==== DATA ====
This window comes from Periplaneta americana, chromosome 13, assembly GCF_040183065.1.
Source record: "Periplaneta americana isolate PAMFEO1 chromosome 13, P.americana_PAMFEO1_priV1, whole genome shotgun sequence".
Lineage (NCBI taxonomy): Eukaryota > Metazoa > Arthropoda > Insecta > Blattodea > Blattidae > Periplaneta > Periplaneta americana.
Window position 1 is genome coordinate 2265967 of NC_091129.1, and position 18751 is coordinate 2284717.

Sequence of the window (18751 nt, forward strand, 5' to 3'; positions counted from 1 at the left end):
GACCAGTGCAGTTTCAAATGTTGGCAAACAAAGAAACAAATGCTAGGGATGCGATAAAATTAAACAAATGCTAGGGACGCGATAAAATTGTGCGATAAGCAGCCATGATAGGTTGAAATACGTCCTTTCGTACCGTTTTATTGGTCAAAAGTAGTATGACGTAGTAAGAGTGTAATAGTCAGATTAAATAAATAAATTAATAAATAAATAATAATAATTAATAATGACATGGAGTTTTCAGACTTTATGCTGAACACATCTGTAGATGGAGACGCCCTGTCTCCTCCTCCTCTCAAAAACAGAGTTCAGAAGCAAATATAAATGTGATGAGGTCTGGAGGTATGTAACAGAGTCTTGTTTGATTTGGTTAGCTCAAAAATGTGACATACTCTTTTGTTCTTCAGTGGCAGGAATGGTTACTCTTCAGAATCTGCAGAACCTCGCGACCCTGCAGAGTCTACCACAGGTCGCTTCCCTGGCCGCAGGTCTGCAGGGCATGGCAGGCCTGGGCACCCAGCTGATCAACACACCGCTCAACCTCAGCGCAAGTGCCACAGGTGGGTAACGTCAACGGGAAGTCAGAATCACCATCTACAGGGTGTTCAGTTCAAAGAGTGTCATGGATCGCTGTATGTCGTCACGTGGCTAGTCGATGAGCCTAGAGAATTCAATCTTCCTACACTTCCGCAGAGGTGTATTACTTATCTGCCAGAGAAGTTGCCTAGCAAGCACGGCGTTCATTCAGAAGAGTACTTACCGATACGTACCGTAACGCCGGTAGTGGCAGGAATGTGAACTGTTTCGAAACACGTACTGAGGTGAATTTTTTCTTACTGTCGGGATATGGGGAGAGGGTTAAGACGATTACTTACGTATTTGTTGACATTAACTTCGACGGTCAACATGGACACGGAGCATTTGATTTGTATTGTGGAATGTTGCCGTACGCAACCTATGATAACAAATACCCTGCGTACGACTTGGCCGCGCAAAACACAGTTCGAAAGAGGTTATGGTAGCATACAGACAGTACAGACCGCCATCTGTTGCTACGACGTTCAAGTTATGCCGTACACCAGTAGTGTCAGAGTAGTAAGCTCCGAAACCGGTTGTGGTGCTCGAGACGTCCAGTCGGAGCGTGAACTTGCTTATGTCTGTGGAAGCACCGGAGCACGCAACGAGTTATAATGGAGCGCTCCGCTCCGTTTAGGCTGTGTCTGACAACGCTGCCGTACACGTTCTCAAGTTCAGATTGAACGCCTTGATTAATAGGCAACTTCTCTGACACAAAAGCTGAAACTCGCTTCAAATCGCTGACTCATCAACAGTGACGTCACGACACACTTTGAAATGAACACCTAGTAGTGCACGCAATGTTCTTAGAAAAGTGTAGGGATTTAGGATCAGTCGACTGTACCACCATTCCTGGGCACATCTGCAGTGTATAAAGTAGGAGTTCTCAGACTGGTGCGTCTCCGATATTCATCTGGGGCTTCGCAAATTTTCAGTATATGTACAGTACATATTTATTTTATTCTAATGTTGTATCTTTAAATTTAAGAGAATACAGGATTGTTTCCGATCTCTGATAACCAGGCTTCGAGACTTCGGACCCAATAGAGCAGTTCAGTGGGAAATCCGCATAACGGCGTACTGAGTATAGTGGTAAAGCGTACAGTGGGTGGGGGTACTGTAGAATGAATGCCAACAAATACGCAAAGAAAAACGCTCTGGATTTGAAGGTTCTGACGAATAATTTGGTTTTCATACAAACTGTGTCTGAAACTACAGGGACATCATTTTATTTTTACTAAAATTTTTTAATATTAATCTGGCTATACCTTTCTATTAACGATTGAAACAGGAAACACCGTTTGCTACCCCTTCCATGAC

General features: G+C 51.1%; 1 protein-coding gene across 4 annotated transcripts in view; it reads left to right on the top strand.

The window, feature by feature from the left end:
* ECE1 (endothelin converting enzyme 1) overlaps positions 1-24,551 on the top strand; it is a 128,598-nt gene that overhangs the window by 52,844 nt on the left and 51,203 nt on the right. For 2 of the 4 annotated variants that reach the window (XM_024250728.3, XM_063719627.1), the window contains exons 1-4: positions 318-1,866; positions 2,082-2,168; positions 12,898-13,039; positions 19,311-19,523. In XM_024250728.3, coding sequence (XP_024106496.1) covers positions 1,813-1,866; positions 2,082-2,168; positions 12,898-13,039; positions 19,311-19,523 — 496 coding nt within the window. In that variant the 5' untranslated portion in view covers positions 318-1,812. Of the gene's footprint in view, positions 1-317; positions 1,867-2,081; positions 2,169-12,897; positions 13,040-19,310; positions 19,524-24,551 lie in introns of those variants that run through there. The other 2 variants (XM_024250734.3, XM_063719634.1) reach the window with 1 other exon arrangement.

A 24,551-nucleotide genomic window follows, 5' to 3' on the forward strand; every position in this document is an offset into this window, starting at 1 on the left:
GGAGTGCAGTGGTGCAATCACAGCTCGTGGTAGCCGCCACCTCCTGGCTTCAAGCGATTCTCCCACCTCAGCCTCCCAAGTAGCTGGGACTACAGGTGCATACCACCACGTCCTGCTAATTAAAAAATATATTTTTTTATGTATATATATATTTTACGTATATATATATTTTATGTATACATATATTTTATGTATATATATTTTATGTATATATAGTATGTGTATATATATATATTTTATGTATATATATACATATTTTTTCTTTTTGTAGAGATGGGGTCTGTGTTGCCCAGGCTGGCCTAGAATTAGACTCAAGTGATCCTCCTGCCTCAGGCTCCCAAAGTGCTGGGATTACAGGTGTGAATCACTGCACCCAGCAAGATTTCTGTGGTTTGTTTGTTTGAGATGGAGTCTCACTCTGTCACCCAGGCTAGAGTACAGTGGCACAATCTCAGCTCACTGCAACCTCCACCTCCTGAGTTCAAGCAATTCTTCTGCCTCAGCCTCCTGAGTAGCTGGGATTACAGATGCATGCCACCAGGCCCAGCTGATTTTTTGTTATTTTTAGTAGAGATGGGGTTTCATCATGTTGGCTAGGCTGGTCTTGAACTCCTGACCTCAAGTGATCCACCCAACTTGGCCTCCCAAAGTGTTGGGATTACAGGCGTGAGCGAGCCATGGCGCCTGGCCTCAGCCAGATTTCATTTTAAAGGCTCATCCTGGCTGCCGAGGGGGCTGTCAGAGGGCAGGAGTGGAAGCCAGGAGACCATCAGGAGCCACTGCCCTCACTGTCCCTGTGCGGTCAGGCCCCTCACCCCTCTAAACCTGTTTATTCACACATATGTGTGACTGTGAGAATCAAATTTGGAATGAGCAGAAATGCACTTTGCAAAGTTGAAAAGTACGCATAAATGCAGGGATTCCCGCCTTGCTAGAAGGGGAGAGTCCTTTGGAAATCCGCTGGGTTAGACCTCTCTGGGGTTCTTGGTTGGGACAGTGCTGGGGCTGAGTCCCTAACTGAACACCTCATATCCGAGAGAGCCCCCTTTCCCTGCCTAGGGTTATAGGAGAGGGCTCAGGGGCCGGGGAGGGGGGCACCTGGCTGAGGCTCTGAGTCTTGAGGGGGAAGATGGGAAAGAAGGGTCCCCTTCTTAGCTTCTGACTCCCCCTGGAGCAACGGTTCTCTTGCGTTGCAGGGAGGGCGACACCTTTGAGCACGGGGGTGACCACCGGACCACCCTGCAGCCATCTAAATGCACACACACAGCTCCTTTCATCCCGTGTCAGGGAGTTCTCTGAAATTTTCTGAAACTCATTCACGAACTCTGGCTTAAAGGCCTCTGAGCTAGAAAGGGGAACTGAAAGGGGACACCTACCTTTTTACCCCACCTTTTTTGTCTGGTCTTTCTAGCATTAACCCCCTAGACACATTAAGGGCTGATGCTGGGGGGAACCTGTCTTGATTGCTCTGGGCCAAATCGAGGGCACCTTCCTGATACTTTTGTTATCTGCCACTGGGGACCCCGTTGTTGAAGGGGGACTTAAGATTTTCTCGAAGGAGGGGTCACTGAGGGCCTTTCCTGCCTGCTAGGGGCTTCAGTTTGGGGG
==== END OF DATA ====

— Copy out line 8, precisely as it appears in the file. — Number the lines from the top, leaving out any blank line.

The window, feature by feature from the left end: